Practical tip: Have a document to keep track of your feedback and reflections. This has helped me stay true to feedback I’ve received and at times, build my confidence too.




It’s important to recognize the IT industry has come a long way in terms of gender equality and racism. Having said that, it does exist in pockets. There have been several times when I found that I’m the only woman in the meeting room. Being a woman of color I have had my fair share of such experience with this and the important thing is to learn to move past it. The first step is to acknowledge it and the next  is to figure out what you can do about it. The key question:  Is it in your control where you can do something? Often it’s about educating the people around you.


Practical tip : There are several ways to educate people around you. For me what has worked  is to focus on the problem at hand instead of personal comments. Thus, being objective in the situation has helped bring out the best in me. There are other things to consider as well. You could escalate the situation or confide in a friend and seek additional support.


Find a mentor


Thoughtworks is a pretty flat structure as we don’t have day-to-day line managers. This has its own advantages and disadvantages. This is less about having one go-to person and instead having a set of people in your work life that you can rely on. Every time you find yourself in an undesirable situation, have an outlet apart from your family to talk things out loud. Every time you have a crazy idea, having people you trust around you to rubber duck your ideas is helpful.


Practical tip: Take time to make friends at work who can be your trusted council over the years. I have monthly dinners and cocktails with my trusted council. It’s all about finding something in common to connect with your colleagues while building relationships. These friends like colleagues who will be by your side during the times in need. 



Believe in yourself


Consulting can be a rollercoaster ride. Some days you may find out on a Friday evening that you need to be at a client in Brisbane or New Zealand on Monday and off you go. You find yourself almost starting on a new job every couple of months. New clients, new people, new context, new domains, new operating models and you have to hit the ground running. I must admit, even after ten years, when I am starting on a new gig I have anxiety about how this is going to turn out. Very quickly in a couple of weeks, you have figured things out because you have established a system. That initial couple of weeks is the key and it’s important to be comfortable with the unknown and believe in yourself and trust the process you have established. As someone shared with me, it’s like riding a bicycle — you fumble a little, then balance and off you go.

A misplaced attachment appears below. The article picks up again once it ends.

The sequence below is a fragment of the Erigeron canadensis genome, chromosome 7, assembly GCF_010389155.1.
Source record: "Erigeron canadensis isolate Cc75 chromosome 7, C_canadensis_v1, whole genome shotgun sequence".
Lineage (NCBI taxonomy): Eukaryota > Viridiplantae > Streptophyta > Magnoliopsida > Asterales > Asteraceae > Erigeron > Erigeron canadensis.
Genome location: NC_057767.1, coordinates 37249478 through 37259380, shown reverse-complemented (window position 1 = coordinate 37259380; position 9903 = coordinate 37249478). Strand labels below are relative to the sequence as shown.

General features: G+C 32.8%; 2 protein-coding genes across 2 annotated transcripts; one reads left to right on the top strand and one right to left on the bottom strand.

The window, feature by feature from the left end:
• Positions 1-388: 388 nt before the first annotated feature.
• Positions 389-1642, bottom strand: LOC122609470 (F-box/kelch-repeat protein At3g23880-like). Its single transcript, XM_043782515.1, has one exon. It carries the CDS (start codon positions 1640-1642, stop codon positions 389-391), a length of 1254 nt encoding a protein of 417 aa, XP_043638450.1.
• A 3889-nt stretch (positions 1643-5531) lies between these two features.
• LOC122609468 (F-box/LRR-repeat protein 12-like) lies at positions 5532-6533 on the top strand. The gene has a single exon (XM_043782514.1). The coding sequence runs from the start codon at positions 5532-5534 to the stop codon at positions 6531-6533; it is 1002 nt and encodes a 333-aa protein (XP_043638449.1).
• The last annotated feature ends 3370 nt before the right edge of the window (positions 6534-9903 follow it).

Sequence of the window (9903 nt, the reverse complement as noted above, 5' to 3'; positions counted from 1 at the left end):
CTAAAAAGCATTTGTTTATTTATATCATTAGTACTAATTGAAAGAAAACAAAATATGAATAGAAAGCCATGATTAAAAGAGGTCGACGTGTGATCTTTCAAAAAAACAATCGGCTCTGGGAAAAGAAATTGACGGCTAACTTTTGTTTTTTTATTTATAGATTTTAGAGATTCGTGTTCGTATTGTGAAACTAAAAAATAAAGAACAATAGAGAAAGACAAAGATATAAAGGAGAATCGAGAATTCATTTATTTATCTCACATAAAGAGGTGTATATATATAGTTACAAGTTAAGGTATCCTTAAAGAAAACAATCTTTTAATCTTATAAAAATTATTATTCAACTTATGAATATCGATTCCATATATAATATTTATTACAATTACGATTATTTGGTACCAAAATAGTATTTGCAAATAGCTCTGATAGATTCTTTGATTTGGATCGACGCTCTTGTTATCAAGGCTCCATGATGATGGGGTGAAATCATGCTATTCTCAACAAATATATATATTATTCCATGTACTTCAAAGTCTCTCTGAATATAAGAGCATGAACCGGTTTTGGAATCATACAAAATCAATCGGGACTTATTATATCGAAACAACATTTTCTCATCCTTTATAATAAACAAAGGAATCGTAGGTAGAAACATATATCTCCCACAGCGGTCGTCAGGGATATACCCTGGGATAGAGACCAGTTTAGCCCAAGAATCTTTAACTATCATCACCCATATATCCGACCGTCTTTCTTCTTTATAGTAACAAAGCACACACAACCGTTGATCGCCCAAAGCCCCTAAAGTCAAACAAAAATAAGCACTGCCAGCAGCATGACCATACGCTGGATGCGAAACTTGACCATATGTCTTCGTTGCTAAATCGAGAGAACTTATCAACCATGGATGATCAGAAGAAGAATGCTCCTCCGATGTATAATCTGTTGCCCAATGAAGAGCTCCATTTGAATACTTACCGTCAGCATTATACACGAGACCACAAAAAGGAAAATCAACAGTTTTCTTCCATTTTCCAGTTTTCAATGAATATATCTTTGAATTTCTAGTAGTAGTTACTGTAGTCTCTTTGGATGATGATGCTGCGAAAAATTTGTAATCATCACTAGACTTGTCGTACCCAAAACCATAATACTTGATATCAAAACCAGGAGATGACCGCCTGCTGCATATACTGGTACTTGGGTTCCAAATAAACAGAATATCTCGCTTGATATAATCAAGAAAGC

Practical tip: I make a list of unknowns and keep reviewing them weekly, until I feel I have got comfortable with navigating the client environment. I have also found sometimes, it’s okay to not know or resolve some unknowns as they actually were not important. This definitely saves time going down a rabbit hole.


Sustainable pace


This has been my very recent learning. I have done the long hours and taken the long flights. Over a period of years I have realized that to have a successful outcome both for the client and yourself it’s important to set up things in a way that is sustainable. Every time I look at the shape of the team or the project I am joining I assess how this team will perform if someone has to take unplanned extended leave. Having the capacity to run a sustainable team gives you predictable outcomes in the long run.


Practical tip: I often book a couple of hours of focus time in my calendar to make sure I am giving myself breathing space to plan through my week and think about my strategy and approach.


Finally, I am looking forward to what the future holds. Looking back, I am proud of my journey in this country I now call home. As I reflect, I feel this is just the beginning of a new adventure where I am confident in my skin and curious to see where this takes me.


Disclaimer: The statements and opinions expressed in this article are those of the author(s) and do not necessarily reflect the positions of Thoughtworks.